Workplace Wellness speaks to the holistic health of your organization and will lead to increased performance, improved staff retention, and a greater sense of belonging.  Anxiety, depression, and employee burnout are at an all-time high and keeping your staff happy and healthy is more important than ever before.

In this module, we’ve outlined some steps you and your staff can take to address Workplace Wellness.

Addressing Staff Mental Health Wellness

We see so many individuals with mental illness or one kind or another, but we don’t pay the same amount of attention to the mental health of our colleagues and staff.  Your staff’s mental wellness is one component of the overall workplace wellness, but arguably one of the most critical aspects. If your staff feels depressed, anxious, or burnt-out, the feeling can spread and become pervasive, so it needs to be addressed expeditiously to prevent increased attrition, lower staff engagement and productivity, and diminished company morale.

Companies are starting to invest more in mental health support out of necessity, but there is still a lot to do. The availability of resources provided by employers grew since the pandemic, including extra paid time off, company-wide mental health days, and mental health training. Also, employees were more inclined to take extended or more frequent breaks from work and time during the workday for mental health breaks or therapy appointments.

Employers benefit from supporting mental health at work.

Employers that have supported their employees with the pandemic, racial tension, return-to-office planning, and/or mental health overall have better mental health and engagement outcomes. Staff has higher job satisfaction and intentions to stay at their company, along with more positive views of their company and its leaders, including trusting their company and being proud to work there.

Suggested Corporate Changes.

  1. Leaders must treat mental health as an organizational priority with accountability mechanisms such as regular pulse surveys and clear ownership. It should not just be relegated to HR. Leaders should serve as allies by sharing their own personal experiences to foster an environment of transparency and openness. Due to fear and shame, even companies with the best mental health benefits won’t see an uptick in usage unless a stigma-free culture exists.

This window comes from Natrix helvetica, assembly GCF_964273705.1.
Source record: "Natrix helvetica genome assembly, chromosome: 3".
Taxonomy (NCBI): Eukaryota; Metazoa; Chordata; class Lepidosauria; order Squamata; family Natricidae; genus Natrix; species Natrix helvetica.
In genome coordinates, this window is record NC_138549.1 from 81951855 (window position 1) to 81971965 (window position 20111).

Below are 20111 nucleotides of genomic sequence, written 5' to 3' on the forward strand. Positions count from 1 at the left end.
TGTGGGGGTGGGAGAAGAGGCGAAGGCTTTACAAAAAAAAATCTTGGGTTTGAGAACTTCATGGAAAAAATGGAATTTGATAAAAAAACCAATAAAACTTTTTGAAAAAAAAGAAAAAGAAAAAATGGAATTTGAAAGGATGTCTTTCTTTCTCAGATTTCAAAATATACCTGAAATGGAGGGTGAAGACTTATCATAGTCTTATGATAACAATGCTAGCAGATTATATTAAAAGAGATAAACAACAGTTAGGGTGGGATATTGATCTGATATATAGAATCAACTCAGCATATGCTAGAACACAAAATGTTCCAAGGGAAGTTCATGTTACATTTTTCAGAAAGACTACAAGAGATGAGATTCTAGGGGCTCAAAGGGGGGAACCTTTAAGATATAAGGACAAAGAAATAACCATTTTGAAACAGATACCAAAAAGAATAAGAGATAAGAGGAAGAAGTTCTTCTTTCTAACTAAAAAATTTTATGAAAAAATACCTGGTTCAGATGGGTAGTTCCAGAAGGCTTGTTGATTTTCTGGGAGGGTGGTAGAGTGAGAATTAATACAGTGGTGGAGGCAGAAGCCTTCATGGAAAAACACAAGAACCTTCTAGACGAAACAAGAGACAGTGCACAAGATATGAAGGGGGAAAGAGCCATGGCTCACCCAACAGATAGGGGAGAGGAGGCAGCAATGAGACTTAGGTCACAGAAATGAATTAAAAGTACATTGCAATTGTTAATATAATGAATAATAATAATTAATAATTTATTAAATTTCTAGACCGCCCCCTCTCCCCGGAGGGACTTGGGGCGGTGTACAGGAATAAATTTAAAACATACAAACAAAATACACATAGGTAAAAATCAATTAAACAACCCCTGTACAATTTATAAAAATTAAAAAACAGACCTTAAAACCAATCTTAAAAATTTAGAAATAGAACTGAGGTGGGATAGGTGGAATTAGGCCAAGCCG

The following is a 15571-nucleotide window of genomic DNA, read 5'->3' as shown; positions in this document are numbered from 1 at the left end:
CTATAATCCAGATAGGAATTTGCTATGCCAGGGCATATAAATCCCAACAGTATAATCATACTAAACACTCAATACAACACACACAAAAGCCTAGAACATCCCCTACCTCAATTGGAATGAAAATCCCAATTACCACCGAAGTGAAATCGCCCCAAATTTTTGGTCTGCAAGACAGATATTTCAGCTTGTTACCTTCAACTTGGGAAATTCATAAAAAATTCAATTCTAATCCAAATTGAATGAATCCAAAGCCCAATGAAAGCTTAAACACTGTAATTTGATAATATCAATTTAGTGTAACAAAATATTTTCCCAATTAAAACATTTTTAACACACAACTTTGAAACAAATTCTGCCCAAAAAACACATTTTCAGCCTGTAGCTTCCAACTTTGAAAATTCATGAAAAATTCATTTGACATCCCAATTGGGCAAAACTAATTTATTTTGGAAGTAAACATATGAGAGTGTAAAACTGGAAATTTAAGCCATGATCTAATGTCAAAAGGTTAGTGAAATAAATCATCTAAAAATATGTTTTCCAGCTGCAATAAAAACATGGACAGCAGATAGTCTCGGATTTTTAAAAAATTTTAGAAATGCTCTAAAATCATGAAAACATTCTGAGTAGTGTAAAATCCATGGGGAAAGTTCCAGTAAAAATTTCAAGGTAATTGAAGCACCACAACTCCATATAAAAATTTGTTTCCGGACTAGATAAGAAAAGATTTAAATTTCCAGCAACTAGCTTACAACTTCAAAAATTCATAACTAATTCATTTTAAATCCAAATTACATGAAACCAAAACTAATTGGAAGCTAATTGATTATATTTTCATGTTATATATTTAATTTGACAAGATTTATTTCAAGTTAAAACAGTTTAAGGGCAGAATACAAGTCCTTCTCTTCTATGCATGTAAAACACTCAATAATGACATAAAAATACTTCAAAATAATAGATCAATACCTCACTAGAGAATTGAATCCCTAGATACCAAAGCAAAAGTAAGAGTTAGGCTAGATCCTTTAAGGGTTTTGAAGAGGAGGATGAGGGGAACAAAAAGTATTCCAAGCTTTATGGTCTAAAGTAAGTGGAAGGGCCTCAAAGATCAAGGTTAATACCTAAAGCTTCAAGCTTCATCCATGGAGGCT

2. Organizations have to train leaders, managers, and all employees on how to navigate mental health at work, have difficult conversations, and create supportive workplaces. Managers are often the first line in noticing changes and supporting their direct reports. Building an environment of psychological safety is key. Mental health policies, practices, culturally competent benefits, and other resources must be put in place and (over)communicated.
  3. Employers should consider added flexibility in the workplace, which many workers experienced with remote work for the first time during the pandemic. Respondents reported that their company’s return-to-office plans were negatively impacting their mental health. The top two reasons given were the policies around in-person versus remote work (41%) and the lack of work-life balance or flexibility based on the policy (37%).
  4. Promoting autonomy, establishing boundaries, and creating norms around communications, responsiveness, and urgency can go a long way toward building a mentally healthy culture. For example, a professional services firm might require long hours for a client deadline but could make internal deadlines more malleable. Other ideas include no email after hours, focused work time, and no-meeting days. Leaders must model these and other mentally healthy behaviors for employees to truly feel like they can do the same. Having conversations between managers and direct reports to articulate individual working styles and preferences supports inclusion. Employers must also ensure that teams have the resources and bandwidth necessary to do their jobs effectively while remaining mentally healthy.
  5. Finally, a culture of connection is key — from regular check-ins that make time for the question, “How are you?” to healthy working relationships to meaningful interactions among teams. Employers should provide organization-wide opportunities for connection and also promote these ongoing, deeper one-on-one conversations between managers and direct reports as well as between colleagues. “How are you?” should always be followed up with “How can I help you?” especially at the manager level. The importance of empathy and authenticity cannot be overstated.





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